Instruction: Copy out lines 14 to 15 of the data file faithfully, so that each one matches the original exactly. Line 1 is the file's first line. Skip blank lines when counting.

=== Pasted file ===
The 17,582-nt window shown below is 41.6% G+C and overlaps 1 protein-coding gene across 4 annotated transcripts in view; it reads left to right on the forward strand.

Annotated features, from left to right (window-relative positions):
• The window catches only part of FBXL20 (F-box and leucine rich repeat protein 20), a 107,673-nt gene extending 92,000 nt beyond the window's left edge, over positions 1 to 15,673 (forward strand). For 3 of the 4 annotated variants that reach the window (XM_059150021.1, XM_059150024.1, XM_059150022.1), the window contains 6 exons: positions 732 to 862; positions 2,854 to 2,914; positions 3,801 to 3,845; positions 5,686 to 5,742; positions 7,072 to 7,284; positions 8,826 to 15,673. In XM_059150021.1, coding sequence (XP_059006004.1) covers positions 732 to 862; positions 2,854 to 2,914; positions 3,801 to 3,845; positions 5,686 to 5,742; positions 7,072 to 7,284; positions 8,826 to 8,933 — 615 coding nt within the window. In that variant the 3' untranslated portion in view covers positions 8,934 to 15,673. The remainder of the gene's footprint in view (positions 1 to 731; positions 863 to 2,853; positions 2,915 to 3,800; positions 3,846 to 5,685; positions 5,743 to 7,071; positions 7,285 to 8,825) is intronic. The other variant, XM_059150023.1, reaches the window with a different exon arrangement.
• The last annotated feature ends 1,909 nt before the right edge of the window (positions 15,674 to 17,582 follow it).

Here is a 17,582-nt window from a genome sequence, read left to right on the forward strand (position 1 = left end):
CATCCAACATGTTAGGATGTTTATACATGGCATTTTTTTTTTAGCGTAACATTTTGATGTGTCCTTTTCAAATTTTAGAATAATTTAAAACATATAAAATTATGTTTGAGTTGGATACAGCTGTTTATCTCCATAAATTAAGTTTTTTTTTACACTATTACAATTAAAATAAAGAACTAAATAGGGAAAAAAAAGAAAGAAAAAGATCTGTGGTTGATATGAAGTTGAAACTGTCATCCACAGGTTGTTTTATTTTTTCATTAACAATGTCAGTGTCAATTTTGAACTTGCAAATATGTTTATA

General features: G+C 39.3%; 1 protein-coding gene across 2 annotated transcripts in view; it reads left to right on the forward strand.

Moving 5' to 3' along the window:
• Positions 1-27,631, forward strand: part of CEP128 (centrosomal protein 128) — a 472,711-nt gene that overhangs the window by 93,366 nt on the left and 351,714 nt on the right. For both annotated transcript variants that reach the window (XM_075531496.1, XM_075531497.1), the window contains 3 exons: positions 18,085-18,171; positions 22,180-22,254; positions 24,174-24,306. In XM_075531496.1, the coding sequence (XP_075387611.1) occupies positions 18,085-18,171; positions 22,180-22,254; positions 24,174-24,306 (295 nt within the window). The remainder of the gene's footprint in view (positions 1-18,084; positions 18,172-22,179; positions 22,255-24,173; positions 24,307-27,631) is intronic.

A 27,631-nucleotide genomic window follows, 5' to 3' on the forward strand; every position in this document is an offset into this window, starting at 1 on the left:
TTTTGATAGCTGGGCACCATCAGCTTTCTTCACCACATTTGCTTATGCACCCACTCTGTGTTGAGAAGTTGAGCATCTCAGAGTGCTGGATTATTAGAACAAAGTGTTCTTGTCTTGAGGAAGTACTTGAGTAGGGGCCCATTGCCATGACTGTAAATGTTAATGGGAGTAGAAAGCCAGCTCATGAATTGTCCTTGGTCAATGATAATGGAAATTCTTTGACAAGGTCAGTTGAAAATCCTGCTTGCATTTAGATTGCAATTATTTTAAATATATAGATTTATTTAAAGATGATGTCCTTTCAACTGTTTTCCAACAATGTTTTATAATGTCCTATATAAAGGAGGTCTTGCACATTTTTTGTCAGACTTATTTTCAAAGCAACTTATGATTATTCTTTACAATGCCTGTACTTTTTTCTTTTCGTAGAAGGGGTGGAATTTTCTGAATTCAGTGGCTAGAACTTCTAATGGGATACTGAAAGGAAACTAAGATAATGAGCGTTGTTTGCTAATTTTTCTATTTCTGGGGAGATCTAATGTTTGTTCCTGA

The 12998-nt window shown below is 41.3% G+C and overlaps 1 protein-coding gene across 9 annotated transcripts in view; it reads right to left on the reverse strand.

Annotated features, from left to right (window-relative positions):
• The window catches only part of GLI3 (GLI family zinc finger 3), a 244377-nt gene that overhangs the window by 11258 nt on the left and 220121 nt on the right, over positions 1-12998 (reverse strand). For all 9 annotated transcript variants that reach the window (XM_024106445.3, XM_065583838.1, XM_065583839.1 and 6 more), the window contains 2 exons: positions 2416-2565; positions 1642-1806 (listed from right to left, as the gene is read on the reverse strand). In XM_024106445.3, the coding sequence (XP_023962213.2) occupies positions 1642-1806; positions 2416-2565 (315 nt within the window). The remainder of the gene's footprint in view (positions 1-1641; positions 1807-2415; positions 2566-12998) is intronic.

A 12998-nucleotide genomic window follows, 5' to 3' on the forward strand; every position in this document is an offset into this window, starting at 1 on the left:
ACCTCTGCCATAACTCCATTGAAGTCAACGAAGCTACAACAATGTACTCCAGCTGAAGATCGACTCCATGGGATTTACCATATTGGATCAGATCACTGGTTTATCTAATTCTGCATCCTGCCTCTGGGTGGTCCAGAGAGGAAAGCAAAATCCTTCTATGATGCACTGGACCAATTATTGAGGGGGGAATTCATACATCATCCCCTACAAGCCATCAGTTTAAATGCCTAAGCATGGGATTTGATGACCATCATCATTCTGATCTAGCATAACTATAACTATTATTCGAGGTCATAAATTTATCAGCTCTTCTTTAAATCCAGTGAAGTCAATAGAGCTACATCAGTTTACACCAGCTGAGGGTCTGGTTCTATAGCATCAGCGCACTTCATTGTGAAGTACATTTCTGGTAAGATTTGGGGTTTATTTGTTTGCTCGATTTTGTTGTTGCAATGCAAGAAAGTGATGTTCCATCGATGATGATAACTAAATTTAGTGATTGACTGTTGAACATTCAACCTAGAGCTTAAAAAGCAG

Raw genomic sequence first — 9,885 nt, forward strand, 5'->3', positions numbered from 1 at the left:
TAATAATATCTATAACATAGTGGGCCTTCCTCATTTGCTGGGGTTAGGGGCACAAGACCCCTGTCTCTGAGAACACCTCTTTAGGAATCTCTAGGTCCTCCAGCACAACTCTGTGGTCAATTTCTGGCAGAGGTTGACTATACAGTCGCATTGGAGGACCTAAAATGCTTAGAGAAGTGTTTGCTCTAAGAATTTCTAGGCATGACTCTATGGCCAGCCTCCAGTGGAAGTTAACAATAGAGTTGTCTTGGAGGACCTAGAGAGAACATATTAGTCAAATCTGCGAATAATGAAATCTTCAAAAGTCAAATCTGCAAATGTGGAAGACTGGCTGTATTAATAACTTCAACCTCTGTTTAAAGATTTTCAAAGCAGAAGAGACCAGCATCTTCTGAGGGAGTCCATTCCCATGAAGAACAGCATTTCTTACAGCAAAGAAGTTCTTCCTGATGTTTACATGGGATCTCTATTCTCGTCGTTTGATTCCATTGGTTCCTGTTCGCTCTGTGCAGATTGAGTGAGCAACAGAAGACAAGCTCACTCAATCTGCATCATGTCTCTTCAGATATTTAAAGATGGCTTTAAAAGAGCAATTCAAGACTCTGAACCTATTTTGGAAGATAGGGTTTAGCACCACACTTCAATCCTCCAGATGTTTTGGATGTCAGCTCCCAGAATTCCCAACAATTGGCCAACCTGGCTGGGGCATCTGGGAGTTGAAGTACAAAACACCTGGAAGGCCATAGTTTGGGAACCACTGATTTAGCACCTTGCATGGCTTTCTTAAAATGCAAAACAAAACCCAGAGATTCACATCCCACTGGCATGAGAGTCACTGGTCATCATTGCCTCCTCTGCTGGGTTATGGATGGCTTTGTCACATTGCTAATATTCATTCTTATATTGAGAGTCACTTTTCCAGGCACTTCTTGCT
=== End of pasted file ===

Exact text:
• The window catches only part of GLI3 (GLI family zinc finger 3), a 244377-nt gene that overhangs the window by 11258 nt on the left and 220121 nt on the right, over positions 1-12998 (reverse strand). For all 9 annotated transcript variants that reach the window (XM_024106445.3, XM_065583838.1, XM_065583839.1 and 6 more), the window contains 2 exons: positions 2416-2565; positions 1642-1806 (listed from right to left, as the gene is read on the reverse strand). In XM_024106445.3, the coding sequence (XP_023962213.2) occupies positions 1642-1806; positions 2416-2565 (315 nt within the window). The remainder of the gene's footprint in view (positions 1-1641; positions 1807-2415; positions 2566-12998) is intronic.

A 12998-nucleotide genomic window follows, 5' to 3' on the forward strand; every position in this document is an offset into this window, starting at 1 on the left: